“Have you seen the billboards?” they asked.
“I went out and looked, and I couldn’t believe it,” she said. “The billboards said I was just like Obama, and where I’m from, that’s deadly.”
The billboard ads were followed by radio spots, newspaper ads and fliers mailed to homes in her district: “Maggart and Obama: We Can’t Trust Either With Our Rights.”
On YouTube, Chris Cox, chief of lobbying for the NRA, went after Maggart.
“We’ve put up ads and billboards comparing Debra Maggart to Barack Obama,” Cox said. “That’s because, while both say they support our Second Amendment rights, they both worked against our freedoms behind closed doors.”
Maggart estimated that the NRA and other gun groups spent $155,000 on the race. She said all she could do was watch her polling numbers fall. She ended up losing the Republican primary by 16 percentage points to a candidate handpicked by the NRA, Courtney Rogers, a retired Air Force lieutenant colonel who had no political experience.
“They will lie about you. They will use intimidation tactics. They will use bullying tactics, and because of that, people are afraid,” Maggart said.
“Why wouldn’t you be afraid?’”
Ayotte in the middle
After watching the NRA’s successes on Capitol Hill and in statehouses across the nation, gun-control groups are starting to employ some of the same tactics.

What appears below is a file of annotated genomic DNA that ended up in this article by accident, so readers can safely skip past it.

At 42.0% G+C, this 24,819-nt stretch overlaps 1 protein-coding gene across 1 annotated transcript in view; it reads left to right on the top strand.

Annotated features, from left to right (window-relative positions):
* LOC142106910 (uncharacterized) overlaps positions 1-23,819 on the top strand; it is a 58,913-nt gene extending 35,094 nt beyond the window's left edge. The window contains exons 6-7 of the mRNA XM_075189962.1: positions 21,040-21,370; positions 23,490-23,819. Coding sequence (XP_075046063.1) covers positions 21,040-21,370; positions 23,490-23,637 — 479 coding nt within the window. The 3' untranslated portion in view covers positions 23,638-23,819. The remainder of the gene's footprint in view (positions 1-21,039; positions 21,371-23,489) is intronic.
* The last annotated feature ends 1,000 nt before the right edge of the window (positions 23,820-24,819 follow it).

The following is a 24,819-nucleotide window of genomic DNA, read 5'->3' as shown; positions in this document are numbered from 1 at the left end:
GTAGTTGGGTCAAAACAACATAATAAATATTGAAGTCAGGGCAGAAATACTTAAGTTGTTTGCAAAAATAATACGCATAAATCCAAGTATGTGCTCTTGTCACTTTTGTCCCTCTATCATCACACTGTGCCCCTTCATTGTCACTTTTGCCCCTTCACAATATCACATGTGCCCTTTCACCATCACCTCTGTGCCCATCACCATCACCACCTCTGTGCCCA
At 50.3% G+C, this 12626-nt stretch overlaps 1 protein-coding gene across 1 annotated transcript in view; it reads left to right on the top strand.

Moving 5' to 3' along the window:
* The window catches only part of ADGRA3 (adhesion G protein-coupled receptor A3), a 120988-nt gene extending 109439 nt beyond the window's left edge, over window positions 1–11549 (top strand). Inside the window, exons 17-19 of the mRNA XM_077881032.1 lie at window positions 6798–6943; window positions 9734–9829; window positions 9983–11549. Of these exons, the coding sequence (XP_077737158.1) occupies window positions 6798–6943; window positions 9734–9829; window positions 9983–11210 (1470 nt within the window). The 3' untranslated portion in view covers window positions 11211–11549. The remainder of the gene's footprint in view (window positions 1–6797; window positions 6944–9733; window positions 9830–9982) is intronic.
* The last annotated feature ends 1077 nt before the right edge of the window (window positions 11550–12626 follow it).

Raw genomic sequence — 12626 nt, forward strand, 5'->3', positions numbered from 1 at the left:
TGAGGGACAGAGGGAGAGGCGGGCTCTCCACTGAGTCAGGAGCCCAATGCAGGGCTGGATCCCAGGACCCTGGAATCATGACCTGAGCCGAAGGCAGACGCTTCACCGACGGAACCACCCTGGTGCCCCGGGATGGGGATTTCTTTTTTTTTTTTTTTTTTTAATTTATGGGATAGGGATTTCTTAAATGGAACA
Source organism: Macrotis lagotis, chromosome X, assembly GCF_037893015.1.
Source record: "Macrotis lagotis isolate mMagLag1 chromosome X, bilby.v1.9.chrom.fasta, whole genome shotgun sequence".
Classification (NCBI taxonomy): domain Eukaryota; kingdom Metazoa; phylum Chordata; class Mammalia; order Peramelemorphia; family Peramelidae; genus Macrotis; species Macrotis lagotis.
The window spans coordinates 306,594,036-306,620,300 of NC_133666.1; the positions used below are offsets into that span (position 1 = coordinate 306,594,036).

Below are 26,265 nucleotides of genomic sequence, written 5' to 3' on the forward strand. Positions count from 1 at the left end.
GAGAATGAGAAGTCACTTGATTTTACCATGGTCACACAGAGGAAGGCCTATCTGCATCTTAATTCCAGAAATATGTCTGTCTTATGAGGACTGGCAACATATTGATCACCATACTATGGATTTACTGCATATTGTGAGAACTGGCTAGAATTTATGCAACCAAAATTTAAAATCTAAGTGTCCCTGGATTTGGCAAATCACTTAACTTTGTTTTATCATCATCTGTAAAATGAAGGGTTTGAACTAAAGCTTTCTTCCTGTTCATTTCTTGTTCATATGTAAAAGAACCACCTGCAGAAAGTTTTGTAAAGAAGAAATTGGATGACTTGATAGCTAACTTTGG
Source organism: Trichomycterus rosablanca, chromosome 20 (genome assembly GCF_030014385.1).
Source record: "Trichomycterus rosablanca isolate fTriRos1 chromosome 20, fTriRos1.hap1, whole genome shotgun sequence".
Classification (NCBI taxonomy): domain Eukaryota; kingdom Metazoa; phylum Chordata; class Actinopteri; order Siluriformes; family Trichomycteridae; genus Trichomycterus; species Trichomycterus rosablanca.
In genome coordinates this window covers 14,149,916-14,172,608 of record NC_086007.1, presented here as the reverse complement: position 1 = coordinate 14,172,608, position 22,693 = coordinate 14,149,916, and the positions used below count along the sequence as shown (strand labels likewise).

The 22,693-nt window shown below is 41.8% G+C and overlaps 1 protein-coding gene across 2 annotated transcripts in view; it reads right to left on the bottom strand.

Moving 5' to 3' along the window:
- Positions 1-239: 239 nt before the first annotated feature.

Nowhere has that been more apparent than in New Hampshire, where Republican Sen. Kelly Ayotte finds herself caught between two powerful forces: the NRA and Mayors Against Illegal Guns.
Ayotte was the only senator from a Northeastern state to side with the NRA.
Since the vote, the NRA and the National Shooting Sports Foundation, a firearms industry trade group, have been running radio spots in New Hampshire that praise Ayotte for her stance.
“Kelly Ayotte is not just a senator, she’s also a mom who cares about protecting our kids,” the announcer says. “Kelly had the courage to oppose misguided gun-control laws that would not have prevented Sandy Hook.”
Gun-control groups are hitting back. The mayors group, organized by New York Mayor Michael Bloomberg (I), has tapped a deep reservoir of phone and e-mail lists to mobilize opposition to Ayotte. Protesters have trailed Ayotte to events in New Hampshire, demanding that she explain her vote.
On April 30, the daughter of the slain Sandy Hook principal confronted Ayotte at a crowded town hall meeting in Warren, N.H.
The scene was reminiscent of the way the NRA had taken over town hall meetings.
“A fair amount of what we’re doing in New Hampshire is right out of the NRA playbook,” said Arkadi Gerney, who was a special adviser to the mayors group before joining the Center for American Progress as a senior fellow. He and others are helping to coordinate the anti-Ayotte campaign in New Hampshire.